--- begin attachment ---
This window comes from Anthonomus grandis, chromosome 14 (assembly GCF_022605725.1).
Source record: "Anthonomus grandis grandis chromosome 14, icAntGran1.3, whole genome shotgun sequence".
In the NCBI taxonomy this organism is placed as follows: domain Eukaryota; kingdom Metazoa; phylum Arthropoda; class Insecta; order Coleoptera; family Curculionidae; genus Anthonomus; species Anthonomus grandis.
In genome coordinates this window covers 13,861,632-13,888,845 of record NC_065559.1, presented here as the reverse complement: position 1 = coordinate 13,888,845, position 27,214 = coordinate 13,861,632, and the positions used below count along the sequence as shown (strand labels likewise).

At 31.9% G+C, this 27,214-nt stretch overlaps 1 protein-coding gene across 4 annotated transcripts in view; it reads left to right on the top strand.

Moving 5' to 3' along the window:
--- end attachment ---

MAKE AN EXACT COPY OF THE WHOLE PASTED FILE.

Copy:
This window comes from Anthonomus grandis, chromosome 14 (assembly GCF_022605725.1).
Source record: "Anthonomus grandis grandis chromosome 14, icAntGran1.3, whole genome shotgun sequence".
In the NCBI taxonomy this organism is placed as follows: domain Eukaryota; kingdom Metazoa; phylum Arthropoda; class Insecta; order Coleoptera; family Curculionidae; genus Anthonomus; species Anthonomus grandis.
In genome coordinates this window covers 13,861,632-13,888,845 of record NC_065559.1, presented here as the reverse complement: position 1 = coordinate 13,888,845, position 27,214 = coordinate 13,861,632, and the positions used below count along the sequence as shown (strand labels likewise).

At 31.9% G+C, this 27,214-nt stretch overlaps 1 protein-coding gene across 4 annotated transcripts in view; it reads left to right on the top strand.

Moving 5' to 3' along the window: